There Is Life After Heart Disease

In the last issue I told you about some things you can do to reduce your risk of getting heart disease. But what if you already have heart disease? Millions of Americans living with heart disease aren’t sure what they can do to improve their condition, to enhance their quality of life, and to prevent a deadly event like a heart attack.

Last time I told you how controlling your glycation and inflammation levels can help to prevent heart disease. Doing these things can also help improve your condition even if you already have heart disease. Controlling these things can help you reduce your risks of complications and extend your life. Those aren’t small benefits.

But there is even more you can do.

Heart Disease is a Challenge, but You’re Up To It

When you have heart disease, you live with a number of very serious risks.

Heart attack tops the list of risks. When you have heart disease your arteries become damaged. They are less able to adapt to the demands of your body. Two things happen. Damaged areas along the inside of the arteries form into plaques. These plaques can rupture releasing clots into your bloodstream. Because your arteries aren’t flexible like they should be, the clot can become lodged, cutting off blood flow to your heart. Without adequate blood supply, the tissues of your heart become damaged. This weakens your heart and can even kill you.

More than a million people experience a heart attack every year. More than a third of those will die from the attack.

Reducing your risk of heart attack is important—and I’ll tell you more about how you can do that in a moment—but you also need to know how to recognize a heart attack, so that you can respond quickly. Not every heart attack happens like those you see in the movies. If you think that a heart attack means crushing pain in your chest and arm, that’s not usually how it happens.

If you’re a man, a heart attack usually begins with pain or discomfort in the chest. The pain might become severe or it might just feel like pressure. It often spreads to the right arm and to the back and neck. You will also probably experience shortness of breath and dizziness.

Symptoms for a woman might be more vague. You might experience less pain and more discomfort. Dizziness, shortness of breath and nausea are common in women. Women also often experience a general feeling that something is wrong.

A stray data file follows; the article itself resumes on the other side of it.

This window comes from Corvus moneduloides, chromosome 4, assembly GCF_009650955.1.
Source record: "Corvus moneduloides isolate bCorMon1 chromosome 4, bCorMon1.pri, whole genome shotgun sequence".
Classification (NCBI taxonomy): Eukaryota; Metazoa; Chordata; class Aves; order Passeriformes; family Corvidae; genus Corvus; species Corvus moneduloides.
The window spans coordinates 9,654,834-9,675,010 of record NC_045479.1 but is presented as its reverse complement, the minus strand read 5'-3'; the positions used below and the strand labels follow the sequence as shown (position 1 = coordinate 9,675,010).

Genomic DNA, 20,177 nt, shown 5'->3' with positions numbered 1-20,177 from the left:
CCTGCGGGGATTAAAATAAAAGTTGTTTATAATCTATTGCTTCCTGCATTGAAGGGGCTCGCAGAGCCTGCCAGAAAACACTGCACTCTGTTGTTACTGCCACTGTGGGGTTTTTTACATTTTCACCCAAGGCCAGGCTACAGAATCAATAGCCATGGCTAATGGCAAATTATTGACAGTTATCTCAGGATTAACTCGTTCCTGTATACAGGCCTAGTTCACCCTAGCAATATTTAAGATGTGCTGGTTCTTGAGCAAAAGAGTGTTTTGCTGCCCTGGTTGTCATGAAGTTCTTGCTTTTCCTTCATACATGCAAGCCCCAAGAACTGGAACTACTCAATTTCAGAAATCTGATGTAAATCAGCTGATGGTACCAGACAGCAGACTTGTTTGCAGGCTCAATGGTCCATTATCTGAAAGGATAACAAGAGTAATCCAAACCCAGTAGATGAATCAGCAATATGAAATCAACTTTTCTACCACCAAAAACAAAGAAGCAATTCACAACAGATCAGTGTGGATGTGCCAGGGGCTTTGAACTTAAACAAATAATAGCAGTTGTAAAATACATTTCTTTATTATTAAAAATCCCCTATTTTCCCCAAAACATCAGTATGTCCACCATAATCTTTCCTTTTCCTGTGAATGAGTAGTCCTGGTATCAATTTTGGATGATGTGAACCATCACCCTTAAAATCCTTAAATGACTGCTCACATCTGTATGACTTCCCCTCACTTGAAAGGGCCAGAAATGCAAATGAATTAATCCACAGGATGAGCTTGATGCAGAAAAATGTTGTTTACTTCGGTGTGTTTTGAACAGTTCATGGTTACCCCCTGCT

If you have heart disease and begin to experience mild symptoms that resemble these, it’s important to get checked out as soon as possible. The earlier a heart attack is treated, the greater your chances of survival and the easier your recovery will be afterward.

A second risk of living with heart disease is stroke. A stroke is similar to a heart attack, but it cuts off blood flow to your brain instead of your heart. The symptoms usually include a severe headache, pain or numbness on one side of the body, difficulty speaking and confusion.

As with a heart attack, early treatment is critical to surviving and recovering from a stroke.

How You Can Reduce Your Risk of Heart Attack and Stroke

Controlling your glycation and inflammation as well as working to lower your blood pressure and cholesterol is a great place to start when it comes to reducing your risk of heart attack and stroke. After you’ve been diagnosed with heart disease, though, you’ll want to take a couple of extra steps to protect yourself.

Your peak oxygen level—how much oxygen your body can take in at a time—is an important indicator of heart attack risk. In one study researchers tracked the mortality rates of 3213 patients with heart disease. They found that patients with the best peak oxygen levels were less likely to die of a heart attack. The also showed that even a mild increase in peak oxygen levels could reduce heart attack risks by up to 71%.

Haphazardly starting an exercise program when you have heart disease is dangerous, so discuss ways to safely build your peak oxygen levels with your doctor.

When you have heart disease, your heart has to work harder to accomplish its job. All that work takes energy. The source of energy in every one of your cells is your mitochondria. The mitochondria are structures within the cells that convert nutrients into energy. Research shows that declining function in the mitochondria may contribute to heart disease. When you have heart disease, energy production within your cells is more important than ever.

You can help your mitochondria to function better by taking supplements of the amino acids l-carnitine and l-arginine. L-carnitine acts a transporter for fuel—it brings nutrients into your mitochondria where they can be converted to energy. Within your cells, l-arginine gets converted to nitric oxide, which helps your arteries to relax… and relaxed arteries can prevent a heart attack or stroke.

Living with heart disease doesn’t mean that you are doomed to suffer a heart attack stroke. You can take these steps to greatly reduce your risks.

Stay Well,
Mark Rosenberg, M.D.
Natural Health News


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  • wp socializer sprite mask 32px There Is Life After Heart Disease
  • wp socializer sprite mask 32px There Is Life After Heart Disease
  • wp socializer sprite mask 32px There Is Life After Heart Disease
  • wp socializer sprite mask 32px There Is Life After Heart Disease
  • wp socializer sprite mask 32px There Is Life After Heart Disease
  • wp socializer sprite mask 32px There Is Life After Heart Disease
  • wp socializer sprite mask 32px There Is Life After Heart Disease
  • wp socializer sprite mask 32px There Is Life After Heart Disease
  • wp socializer sprite mask 32px There Is Life After Heart Disease
  • wp socializer sprite mask 32px There Is Life After Heart Disease

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